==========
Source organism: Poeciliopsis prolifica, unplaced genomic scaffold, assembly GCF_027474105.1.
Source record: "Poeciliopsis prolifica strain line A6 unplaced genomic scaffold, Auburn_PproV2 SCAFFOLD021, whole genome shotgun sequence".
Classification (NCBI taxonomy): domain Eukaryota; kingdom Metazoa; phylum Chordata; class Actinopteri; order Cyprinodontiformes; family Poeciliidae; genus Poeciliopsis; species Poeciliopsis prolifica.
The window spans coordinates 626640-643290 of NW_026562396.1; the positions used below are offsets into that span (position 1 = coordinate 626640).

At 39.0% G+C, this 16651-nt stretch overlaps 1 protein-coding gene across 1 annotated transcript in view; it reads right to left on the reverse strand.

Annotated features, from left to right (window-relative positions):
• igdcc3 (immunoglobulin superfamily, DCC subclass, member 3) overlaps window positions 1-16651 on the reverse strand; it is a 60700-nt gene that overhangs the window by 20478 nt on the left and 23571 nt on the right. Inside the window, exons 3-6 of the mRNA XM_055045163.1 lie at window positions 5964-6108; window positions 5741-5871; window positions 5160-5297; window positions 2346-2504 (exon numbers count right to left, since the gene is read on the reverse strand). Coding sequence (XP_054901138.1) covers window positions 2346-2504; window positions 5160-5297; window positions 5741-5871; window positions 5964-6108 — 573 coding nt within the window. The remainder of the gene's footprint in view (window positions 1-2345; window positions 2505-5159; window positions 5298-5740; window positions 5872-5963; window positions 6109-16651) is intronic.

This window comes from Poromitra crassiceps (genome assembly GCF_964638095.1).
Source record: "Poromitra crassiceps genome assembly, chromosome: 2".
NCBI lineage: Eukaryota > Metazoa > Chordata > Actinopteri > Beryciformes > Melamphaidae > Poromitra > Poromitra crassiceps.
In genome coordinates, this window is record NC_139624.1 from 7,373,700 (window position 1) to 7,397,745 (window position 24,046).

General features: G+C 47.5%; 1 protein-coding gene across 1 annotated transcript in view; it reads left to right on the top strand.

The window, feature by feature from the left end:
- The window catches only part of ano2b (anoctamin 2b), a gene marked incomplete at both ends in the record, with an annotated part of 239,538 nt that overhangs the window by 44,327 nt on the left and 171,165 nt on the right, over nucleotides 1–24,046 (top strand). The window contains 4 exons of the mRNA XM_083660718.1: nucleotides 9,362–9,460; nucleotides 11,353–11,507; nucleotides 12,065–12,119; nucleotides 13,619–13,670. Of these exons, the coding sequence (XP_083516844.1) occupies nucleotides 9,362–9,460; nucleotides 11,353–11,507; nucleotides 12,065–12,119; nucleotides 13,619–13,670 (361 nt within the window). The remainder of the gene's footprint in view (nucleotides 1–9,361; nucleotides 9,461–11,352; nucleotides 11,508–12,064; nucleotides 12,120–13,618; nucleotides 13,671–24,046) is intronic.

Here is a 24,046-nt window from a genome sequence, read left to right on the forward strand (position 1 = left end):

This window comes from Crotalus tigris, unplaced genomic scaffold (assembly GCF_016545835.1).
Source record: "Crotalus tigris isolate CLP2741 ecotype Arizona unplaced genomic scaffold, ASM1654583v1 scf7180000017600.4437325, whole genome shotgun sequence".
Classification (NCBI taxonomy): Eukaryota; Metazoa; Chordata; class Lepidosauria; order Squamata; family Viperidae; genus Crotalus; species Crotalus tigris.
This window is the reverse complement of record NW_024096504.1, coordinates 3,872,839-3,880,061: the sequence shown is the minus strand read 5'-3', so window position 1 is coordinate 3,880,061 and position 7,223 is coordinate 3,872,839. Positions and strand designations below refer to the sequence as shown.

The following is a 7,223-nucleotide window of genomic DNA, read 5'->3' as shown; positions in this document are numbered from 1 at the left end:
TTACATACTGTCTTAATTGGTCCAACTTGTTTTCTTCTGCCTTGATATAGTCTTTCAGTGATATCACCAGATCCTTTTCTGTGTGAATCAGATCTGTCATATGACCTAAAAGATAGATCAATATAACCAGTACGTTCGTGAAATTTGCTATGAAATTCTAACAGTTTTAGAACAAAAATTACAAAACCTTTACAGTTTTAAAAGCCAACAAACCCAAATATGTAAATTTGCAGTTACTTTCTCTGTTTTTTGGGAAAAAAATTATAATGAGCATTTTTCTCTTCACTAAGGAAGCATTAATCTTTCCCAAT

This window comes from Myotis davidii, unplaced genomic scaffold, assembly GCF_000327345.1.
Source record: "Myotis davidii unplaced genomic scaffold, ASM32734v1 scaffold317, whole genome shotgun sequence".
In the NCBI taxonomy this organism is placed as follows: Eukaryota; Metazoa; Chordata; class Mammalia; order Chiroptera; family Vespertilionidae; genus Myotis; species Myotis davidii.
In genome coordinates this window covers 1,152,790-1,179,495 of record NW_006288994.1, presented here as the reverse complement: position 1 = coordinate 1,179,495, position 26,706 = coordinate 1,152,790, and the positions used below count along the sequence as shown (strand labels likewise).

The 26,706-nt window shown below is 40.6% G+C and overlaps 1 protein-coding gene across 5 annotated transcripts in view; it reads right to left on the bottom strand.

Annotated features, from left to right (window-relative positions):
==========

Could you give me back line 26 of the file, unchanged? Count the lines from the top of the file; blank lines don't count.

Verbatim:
The 26,706-nt window shown below is 40.6% G+C and overlaps 1 protein-coding gene across 5 annotated transcripts in view; it reads right to left on the bottom strand.